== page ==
So What’s Not to Like?

My answer is “absolutely nothing!”  At the end of the day, Forever Lost represents all that is good about classic adventure gaming. Those seeking a high-tech 3-D experience with action may want to look elsewhere. But traditional adventurers who love exploration, discovery, puzzles and a thoughtful story should not miss Forever Lost. Glitch has just recently released all three episodes for the Mac and PC desktops, so not wanting to adventure on your phone or tablet is no longer an excuse!

I truly enjoyed the Forever Lost trilogy and am eager to see what the “Glitch Guys” come up with next! 

Grade: A-
+ Clever puzzles with (very) subtle humor
Camera feature streamlines clue collection
In-game hint system is a great alternative to spoiling the game by viewing a You Tube walkthrough
– Requires careful attention and creative thinking – skills not celebrated by all gamers
– 2D Point-and-Click Adventure may not appeal to those wanting a more dramatic experience

Postscript – Anyone who play Forever Lost Episode 3 may notice that the game is dedicated to the memory of Susan Ranson. Developer Graham lost his mother last year and this small act of tribute alerts every player to some important truths. From a distance, we recognize that she mattered. Her life was cut short and she was blessed to be deeply loved by her son. And, in that moment, each of us connects with Glitch in a very human way.

Cindy Kyser

Cindy Kyser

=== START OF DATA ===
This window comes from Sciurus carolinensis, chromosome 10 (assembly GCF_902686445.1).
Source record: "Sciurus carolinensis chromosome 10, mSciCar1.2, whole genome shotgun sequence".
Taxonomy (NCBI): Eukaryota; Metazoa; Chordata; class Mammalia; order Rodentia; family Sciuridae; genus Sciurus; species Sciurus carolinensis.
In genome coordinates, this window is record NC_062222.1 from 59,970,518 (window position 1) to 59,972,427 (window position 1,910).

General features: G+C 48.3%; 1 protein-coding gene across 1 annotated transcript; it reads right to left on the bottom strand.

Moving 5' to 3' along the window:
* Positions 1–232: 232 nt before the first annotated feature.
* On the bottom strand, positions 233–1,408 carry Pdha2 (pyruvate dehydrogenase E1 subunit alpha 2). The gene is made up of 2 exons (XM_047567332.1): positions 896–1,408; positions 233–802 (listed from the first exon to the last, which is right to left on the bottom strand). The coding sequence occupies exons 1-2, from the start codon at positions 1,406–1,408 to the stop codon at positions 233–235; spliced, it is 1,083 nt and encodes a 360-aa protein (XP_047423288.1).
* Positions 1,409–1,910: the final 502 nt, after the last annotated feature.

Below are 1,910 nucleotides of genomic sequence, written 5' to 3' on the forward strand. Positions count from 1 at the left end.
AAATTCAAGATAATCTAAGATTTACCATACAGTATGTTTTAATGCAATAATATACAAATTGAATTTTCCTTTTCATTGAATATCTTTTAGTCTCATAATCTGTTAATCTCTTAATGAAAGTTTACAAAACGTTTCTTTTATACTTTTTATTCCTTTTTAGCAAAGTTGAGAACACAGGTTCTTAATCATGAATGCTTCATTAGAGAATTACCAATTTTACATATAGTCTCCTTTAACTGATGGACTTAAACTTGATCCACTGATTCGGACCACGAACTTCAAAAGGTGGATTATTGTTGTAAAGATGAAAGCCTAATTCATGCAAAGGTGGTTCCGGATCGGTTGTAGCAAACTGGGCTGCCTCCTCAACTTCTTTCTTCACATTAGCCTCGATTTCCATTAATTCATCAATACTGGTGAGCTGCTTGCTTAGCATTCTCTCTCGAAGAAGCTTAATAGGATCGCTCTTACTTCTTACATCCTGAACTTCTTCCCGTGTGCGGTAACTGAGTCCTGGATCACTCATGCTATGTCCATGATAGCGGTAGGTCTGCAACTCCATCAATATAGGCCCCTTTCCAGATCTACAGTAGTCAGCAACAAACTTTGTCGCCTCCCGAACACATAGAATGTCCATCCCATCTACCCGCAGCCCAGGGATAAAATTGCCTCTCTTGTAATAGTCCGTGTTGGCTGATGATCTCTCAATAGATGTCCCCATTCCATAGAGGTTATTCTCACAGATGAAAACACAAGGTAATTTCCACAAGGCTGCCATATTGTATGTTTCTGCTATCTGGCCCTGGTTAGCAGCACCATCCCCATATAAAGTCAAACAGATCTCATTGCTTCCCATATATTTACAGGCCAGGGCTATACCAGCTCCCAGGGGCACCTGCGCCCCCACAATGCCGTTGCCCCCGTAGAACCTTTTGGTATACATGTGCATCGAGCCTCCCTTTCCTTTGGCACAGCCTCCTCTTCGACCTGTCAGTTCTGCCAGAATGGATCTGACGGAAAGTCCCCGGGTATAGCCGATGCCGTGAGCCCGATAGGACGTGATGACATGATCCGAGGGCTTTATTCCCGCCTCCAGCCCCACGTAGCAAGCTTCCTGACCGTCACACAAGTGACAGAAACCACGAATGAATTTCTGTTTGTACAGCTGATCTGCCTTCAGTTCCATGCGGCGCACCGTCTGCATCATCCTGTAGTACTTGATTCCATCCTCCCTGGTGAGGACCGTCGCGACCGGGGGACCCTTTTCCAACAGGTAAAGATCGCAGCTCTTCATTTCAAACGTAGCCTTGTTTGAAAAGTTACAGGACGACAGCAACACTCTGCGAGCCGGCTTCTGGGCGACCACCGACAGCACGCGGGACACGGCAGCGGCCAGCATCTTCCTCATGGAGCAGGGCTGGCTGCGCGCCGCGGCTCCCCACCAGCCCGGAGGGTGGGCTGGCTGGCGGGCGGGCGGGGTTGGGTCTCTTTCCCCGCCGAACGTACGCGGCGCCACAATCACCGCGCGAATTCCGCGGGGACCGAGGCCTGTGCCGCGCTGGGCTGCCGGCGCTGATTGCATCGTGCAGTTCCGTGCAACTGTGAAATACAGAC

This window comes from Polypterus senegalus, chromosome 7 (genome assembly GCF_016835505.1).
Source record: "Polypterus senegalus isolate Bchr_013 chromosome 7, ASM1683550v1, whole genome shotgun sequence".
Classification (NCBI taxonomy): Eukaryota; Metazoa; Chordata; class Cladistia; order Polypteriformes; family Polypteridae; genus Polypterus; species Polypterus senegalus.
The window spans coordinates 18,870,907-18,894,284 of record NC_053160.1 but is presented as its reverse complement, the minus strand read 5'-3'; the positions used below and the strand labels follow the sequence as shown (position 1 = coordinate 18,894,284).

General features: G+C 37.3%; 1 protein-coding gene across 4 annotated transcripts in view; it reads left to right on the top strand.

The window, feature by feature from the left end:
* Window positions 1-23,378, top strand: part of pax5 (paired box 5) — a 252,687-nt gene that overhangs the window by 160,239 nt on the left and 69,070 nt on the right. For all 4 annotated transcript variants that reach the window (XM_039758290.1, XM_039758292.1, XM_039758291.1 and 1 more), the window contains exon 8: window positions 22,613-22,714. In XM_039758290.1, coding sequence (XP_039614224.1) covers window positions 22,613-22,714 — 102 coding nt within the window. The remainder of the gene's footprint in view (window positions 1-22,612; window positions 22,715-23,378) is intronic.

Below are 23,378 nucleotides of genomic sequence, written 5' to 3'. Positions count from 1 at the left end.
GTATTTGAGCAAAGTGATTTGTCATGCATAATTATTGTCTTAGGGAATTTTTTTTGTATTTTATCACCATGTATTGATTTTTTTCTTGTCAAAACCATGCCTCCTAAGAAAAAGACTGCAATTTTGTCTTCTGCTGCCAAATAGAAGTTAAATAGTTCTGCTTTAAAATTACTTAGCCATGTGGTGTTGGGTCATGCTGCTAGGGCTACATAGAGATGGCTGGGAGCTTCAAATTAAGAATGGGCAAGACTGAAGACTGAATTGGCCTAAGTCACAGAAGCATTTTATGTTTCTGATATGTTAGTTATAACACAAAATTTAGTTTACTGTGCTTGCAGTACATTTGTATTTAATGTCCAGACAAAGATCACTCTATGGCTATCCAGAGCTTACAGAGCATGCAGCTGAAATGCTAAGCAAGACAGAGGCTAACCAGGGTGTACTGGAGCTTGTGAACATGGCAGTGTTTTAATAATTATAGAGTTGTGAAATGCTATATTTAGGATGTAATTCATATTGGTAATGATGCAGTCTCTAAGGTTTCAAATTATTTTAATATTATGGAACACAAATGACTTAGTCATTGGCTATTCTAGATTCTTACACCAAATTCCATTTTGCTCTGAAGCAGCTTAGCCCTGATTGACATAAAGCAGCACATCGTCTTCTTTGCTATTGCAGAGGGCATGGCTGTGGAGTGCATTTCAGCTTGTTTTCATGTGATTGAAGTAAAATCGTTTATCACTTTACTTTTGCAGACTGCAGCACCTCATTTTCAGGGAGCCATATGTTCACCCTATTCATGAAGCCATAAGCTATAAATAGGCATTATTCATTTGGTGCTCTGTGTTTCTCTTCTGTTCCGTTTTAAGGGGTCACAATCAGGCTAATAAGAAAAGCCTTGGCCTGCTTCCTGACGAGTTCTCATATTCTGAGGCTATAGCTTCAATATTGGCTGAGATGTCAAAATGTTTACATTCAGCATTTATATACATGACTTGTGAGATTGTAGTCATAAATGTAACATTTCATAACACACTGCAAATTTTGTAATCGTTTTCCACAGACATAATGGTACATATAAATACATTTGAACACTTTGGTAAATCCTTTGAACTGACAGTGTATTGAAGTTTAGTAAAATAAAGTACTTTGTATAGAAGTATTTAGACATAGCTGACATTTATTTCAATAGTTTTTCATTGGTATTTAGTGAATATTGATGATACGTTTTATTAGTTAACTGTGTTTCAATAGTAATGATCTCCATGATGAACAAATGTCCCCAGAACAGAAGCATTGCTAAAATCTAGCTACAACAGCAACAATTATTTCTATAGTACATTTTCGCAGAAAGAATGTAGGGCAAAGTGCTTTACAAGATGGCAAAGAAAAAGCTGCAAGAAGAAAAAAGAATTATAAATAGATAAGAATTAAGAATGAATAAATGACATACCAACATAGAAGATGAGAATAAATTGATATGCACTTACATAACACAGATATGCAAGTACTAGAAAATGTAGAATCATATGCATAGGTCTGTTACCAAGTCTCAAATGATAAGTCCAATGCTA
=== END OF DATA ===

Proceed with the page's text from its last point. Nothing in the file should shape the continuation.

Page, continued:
Cindy’s love affair with gaming began when she opened a mailbox in front of a white house and took the first step in a long series of adventures. ‘Back in the day,’ Cindy was a regular contributor to JA and an active member of the online gaming community. She has attended several E3s and has had the pleasure of spending time in person with both Ray and Randy. Her all- time favorite adventures include the Tex Murphy series, the Gabriel Knight series, and The Longest Journey. She also enjoys RPGs and her list of ‘best ever’ includes Fallout, Asheron’s Call, and Planescape Torment. Â Frustrated with the cost of rising PC system requirements, Cindy decided to switch to console and tablet gaming. Although you can teach some old dogs new tricks, she discovered that console controller dexterity is a skill set that she is lacking. Her results with tablet gaming were not much better. With the exception of a few gems such as The Room and Forever Lost, there is a limit to how much one can play Candy Crush and Hidden Object Adventures. Having proved that pure escapism is worth the investment, she has a new gaming laptop and is back to her search for the perfect adventure. Â After spending most of her life in Los Angeles and Atlanta, Cindy escaped the stress of urban life and moved to rural Arkansas. To show that she has become a true Arkansan, she has taken up deer hunting, wears pink camo, and put a chicken coop in her backyard. On a stressful day, she can be heard yelling ‘Woo Pig Sooie’ when all else fails.